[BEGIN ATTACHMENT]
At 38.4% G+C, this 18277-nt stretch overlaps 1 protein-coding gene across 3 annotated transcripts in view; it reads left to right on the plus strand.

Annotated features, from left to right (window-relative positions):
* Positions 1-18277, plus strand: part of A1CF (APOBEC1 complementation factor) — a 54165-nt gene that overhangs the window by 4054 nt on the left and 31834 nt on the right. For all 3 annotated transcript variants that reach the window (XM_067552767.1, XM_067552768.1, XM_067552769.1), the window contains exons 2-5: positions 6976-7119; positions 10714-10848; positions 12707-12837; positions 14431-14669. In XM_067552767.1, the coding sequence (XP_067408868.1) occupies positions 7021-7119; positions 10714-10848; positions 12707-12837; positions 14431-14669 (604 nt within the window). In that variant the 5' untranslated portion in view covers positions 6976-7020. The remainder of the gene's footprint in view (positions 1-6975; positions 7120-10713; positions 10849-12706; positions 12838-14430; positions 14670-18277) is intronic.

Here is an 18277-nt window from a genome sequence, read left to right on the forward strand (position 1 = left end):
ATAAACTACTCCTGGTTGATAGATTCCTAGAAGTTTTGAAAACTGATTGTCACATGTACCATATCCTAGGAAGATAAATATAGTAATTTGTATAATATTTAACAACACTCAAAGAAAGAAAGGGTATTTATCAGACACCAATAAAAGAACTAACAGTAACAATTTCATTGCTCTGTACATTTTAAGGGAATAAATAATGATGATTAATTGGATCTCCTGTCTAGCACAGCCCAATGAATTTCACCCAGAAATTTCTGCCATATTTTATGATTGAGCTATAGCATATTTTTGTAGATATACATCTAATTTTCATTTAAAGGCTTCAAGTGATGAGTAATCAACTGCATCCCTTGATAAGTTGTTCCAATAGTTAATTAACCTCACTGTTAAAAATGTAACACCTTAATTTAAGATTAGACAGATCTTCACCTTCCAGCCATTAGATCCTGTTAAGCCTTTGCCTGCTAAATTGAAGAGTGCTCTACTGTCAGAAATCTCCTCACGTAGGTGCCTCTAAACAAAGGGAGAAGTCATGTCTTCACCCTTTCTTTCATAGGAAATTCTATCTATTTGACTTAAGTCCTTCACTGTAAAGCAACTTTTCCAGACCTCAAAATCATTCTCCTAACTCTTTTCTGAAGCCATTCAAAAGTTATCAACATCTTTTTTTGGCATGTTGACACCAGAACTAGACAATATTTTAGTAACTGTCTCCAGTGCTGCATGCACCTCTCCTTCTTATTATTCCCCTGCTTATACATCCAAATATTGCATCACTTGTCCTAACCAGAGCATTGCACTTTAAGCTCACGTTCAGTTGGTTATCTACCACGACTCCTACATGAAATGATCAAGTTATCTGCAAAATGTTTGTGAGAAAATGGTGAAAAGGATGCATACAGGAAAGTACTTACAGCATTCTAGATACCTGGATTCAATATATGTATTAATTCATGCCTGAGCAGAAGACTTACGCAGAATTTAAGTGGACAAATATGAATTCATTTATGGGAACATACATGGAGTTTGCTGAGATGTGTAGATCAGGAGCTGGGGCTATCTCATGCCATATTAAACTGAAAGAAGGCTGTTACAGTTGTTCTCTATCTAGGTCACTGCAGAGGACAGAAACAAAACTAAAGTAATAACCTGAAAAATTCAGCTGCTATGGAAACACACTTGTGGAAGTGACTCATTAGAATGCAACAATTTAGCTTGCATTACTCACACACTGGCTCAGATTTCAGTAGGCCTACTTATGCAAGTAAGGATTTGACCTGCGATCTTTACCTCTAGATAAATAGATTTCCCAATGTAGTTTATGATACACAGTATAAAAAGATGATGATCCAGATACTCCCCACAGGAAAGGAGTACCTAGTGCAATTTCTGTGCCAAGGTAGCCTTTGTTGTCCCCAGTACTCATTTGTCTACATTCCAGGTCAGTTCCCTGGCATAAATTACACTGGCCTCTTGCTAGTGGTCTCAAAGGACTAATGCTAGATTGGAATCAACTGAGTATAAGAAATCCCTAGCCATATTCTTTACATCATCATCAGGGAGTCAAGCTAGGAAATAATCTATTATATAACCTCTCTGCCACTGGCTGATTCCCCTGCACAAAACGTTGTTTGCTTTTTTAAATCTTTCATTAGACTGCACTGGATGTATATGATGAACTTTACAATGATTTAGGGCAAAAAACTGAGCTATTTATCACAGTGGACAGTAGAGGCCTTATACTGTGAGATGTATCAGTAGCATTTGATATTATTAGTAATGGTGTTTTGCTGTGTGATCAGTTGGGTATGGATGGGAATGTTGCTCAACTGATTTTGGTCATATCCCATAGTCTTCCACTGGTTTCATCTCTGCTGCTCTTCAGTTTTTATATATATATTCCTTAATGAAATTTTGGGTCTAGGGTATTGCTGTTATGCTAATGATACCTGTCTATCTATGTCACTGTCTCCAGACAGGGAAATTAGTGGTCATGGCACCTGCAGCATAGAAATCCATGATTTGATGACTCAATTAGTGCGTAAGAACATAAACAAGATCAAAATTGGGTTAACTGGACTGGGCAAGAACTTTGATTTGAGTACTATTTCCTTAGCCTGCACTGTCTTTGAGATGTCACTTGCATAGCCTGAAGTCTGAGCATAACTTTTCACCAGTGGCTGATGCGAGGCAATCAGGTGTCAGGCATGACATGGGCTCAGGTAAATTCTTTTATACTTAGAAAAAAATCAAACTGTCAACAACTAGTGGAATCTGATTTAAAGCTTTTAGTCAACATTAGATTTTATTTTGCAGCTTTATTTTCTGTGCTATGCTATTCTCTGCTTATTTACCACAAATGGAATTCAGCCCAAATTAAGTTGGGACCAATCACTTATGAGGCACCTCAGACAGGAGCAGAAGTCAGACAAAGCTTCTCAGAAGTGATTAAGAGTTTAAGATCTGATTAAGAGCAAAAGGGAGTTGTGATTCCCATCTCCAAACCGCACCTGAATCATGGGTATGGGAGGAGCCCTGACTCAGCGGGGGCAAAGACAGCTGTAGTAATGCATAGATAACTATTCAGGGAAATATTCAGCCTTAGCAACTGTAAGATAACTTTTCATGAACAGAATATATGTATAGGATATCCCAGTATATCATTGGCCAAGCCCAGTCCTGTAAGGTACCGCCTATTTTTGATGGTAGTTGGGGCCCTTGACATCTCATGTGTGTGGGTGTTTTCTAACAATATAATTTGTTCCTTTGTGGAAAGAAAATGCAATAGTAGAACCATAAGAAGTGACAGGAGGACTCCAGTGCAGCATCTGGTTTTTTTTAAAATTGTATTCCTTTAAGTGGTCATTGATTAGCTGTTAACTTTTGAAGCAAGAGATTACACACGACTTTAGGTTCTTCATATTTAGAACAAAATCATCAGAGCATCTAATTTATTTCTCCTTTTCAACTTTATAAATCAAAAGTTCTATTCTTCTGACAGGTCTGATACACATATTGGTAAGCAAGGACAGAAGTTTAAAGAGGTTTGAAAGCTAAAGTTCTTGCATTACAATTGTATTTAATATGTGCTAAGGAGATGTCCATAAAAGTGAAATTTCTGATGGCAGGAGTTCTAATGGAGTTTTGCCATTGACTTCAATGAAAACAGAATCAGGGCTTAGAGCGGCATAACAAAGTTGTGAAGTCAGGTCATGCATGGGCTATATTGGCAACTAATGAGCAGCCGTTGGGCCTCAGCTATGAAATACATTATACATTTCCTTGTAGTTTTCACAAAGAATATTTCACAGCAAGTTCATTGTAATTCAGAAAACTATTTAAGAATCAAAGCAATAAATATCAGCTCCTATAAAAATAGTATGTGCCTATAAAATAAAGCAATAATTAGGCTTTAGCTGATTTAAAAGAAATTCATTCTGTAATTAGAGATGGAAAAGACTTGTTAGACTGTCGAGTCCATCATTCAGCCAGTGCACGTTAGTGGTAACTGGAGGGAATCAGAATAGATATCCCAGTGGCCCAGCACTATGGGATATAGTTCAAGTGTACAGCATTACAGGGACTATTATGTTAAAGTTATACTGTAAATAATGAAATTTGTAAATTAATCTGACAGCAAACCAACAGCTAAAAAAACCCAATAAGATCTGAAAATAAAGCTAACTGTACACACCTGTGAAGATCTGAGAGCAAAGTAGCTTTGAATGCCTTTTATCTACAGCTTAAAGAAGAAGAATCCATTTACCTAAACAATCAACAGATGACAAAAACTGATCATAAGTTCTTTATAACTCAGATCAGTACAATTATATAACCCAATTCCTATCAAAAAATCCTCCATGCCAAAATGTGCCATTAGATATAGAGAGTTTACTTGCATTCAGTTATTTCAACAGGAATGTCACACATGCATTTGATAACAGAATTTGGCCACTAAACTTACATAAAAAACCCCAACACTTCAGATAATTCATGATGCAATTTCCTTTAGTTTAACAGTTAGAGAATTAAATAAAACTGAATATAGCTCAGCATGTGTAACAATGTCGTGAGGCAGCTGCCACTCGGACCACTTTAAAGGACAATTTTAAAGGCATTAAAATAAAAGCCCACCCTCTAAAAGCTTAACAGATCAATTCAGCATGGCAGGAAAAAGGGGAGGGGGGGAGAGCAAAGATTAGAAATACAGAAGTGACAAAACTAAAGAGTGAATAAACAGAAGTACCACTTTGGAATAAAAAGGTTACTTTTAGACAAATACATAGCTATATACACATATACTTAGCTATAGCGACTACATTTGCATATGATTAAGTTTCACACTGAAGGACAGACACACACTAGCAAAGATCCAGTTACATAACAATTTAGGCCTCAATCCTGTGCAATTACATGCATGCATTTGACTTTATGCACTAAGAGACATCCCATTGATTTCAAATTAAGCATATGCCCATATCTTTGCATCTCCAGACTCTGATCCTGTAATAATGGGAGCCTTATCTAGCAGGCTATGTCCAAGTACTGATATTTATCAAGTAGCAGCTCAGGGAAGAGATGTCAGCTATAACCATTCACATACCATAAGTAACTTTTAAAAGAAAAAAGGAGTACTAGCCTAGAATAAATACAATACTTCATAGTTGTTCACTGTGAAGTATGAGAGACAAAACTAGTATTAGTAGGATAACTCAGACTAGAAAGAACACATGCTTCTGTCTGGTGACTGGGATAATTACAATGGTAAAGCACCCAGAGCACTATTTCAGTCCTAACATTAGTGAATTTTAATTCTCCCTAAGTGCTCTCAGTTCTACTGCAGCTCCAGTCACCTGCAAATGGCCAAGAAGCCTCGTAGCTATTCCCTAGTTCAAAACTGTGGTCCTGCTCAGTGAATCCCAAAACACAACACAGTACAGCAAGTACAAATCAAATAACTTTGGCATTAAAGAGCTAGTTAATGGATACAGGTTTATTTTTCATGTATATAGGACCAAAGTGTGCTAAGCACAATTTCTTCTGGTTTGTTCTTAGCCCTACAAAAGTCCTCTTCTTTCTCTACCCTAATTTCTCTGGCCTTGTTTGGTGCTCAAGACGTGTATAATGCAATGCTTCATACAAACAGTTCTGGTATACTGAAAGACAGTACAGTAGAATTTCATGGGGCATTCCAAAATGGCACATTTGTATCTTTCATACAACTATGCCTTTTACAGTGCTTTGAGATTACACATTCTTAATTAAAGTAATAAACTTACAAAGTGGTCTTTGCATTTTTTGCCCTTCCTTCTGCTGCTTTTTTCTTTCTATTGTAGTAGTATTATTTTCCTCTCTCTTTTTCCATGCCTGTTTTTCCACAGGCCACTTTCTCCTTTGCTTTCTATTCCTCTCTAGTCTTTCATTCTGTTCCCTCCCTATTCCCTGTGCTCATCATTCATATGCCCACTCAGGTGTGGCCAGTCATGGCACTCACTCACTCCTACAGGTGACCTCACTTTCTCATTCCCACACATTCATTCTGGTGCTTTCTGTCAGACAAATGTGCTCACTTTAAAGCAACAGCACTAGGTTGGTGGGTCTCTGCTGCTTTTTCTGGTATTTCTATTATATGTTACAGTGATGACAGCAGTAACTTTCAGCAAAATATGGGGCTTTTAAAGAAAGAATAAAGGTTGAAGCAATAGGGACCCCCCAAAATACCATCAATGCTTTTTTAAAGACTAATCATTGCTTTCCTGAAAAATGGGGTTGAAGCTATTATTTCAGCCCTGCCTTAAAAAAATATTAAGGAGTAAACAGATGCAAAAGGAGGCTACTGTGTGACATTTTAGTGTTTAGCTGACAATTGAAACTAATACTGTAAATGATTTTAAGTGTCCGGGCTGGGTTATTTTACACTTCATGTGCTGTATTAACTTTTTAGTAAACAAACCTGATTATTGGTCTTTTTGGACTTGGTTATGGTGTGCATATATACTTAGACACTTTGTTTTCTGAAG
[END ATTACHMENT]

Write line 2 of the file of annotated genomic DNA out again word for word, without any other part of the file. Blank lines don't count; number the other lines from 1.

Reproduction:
Annotated features, from left to right (window-relative positions):